Attorneys for Lehman Brothers Holdings Inc. held firm in closing arguments Thursday that trustees accusing the defunct investment bank of selling toxic mortgage-backed securities have failed to show damages claims in excess of the $2.4 billion Lehman will accept.

  • February 8, 2018

    Bankrupt Hotel Developer Must Face Bid For $15M Payout

    A group of investors in an Iowa hotel franchise can continue to pursue roughly $15 million in fraud judgments against a former business partner who they claim hid millions of dollars in assets and filed for bankruptcy to avoid paying up, a Minnesota federal judge ruled Wednesday.

  • February 8, 2018

    TerraForm Can't Use SunEdison To Halt $231M Suit

    A New York state judge Tuesday rejected a request by SunEdison yieldco TerraForm Power LLC to put a $231 million investor suit on hold pending SunEdison’s emergence from Chapter 11, saying the green energy giant faces no new liability from the suit.

  • February 8, 2018

    5 Cos. Price IPOs Totaling $959M Despite Market Turbulence

    Four operating businesses and a blank check company priced initial public offerings that began trading Thursday after raising $959 million at various points in their price ranges, completing deals despite renewed market volatility.

  • February 8, 2018

    Judge Skeptical Of Dewey CFO's Bid To Vacate Conviction

    Former Dewey & LeBoeuf LLP Chief Financial Officer Joel Sanders got a cold reception from a New York state judge when he argued for his conviction to be nixed on Thursday, with the judge questioning whether a key witness had truly recanted.

  • February 8, 2018

    Ascent Resources Marcellus OK'd For Quick Prepack Ch. 11

    A Delaware bankruptcy judge on Thursday gave Ascent Resources Marcellus Holdings LLC the green light for a prepackaged Chapter 11 case aiming for a six-week confirmation target to rework roughly $1 billion in debt, allowing the oil and gas developer and producer to fund its proceedings with lender cash.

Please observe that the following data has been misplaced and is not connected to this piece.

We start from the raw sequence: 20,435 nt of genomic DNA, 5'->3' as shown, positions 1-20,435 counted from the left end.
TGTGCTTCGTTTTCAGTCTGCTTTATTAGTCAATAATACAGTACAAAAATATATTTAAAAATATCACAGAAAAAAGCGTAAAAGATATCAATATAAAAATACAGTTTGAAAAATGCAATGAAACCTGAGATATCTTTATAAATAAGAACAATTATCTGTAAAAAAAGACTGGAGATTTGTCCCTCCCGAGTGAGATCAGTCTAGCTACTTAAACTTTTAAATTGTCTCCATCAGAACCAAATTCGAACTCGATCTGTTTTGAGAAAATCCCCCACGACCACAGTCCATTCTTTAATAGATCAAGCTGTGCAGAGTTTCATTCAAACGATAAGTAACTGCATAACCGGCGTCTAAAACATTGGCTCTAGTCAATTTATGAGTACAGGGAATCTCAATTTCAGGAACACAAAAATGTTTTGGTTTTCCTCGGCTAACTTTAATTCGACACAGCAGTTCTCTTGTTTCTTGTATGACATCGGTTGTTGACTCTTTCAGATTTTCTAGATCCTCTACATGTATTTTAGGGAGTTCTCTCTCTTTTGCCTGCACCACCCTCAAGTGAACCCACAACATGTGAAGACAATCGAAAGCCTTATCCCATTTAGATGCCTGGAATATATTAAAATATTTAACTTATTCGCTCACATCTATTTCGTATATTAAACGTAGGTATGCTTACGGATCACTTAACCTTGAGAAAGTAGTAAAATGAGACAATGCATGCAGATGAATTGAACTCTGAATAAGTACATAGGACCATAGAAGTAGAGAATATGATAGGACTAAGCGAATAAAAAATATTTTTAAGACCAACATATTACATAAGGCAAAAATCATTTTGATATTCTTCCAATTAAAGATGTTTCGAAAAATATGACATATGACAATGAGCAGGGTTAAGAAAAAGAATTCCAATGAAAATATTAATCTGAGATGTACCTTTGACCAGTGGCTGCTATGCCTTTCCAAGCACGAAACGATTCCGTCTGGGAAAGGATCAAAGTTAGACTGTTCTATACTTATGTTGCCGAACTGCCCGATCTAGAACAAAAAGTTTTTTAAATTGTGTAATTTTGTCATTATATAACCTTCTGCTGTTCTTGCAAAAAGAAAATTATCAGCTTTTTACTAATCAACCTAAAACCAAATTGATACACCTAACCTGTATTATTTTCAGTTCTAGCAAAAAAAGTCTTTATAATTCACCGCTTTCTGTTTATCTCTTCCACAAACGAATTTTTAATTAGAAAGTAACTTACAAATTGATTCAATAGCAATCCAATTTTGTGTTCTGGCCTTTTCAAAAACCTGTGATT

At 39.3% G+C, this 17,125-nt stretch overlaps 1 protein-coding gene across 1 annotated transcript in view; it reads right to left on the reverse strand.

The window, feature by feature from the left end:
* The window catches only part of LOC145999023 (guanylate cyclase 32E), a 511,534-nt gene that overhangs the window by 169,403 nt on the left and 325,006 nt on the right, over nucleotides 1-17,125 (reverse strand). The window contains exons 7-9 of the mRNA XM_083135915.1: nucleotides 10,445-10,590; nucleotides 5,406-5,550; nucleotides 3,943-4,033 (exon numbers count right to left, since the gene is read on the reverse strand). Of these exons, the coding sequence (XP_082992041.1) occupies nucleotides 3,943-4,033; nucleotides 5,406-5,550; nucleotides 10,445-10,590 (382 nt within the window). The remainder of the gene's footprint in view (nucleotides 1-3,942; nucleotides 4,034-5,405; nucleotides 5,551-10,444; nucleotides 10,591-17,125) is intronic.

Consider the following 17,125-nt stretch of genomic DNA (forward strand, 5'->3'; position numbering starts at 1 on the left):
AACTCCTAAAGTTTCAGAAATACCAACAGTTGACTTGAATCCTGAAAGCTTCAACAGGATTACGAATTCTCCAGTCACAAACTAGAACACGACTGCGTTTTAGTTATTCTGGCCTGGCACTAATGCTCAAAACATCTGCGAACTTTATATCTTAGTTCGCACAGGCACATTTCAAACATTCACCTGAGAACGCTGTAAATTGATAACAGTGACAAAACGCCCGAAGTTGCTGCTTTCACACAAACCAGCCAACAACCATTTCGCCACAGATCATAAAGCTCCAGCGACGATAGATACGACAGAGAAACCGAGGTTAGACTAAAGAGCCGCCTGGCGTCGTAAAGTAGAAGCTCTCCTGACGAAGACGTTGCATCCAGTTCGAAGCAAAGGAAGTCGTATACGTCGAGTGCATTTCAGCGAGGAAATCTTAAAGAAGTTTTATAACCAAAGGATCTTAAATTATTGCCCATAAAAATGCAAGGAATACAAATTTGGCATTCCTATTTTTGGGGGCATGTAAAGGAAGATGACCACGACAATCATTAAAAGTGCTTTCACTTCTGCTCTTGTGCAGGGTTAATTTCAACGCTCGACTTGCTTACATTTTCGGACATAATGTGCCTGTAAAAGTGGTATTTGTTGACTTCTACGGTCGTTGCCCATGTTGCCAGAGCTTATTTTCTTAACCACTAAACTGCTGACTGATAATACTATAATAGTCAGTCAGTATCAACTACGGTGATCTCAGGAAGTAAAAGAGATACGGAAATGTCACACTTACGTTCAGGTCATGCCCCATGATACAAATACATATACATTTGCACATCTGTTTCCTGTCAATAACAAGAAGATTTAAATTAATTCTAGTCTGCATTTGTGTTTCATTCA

• February 8, 2018

    Accused Ponzi Leader Seeks End To SEC’s $1B Asset Freeze

    Accused Ponzi scheme architect Robert H. Shapiro asked a Florida federal judge late Wednesday to lift or modify a U.S. Securities and Exchange Commission freeze on some $1 billion in assets under his control, citing limitations in a recent U.S. Supreme Court ruling and calling the lock-up excessive.

  • February 7, 2018

    Judge Questions Attys' Fees In 2 Takata Air Bag Deals

    A Florida federal judge expressed concern Wednesday about the attorneys' fees requested in settlements worth more than $702 million between Honda, Nissan and a class of vehicle owners who sued the car manufacturers over the cost of replacing their defective Takata air bags.

  • February 7, 2018

    Bankrupt Solar Panel Installer Hit With WARN Suit

    A pair of ex-employees of bankrupt solar panel installer Level Solar Inc. on Wednesday took their claims that the company laid off them and hundreds of other workers without notice to New York bankruptcy court, filing an adversary claim alleging the company broke state labor law.

  • February 7, 2018

    Macaroni Grill Plan Confirmed Over WARN Class Objection

    The Chapter 11 plan of bankrupt restaurant chain Romano's Macaroni Grill received court approval Wednesday in Delaware after a judge overruled the objections of a proposed class of terminated employees who said the plan wasn't feasible.

Expert Analysis

  • Series

    Judging A Book: Kendall Reviews 'On The Jury Trial'

    Judge Virginia Kendall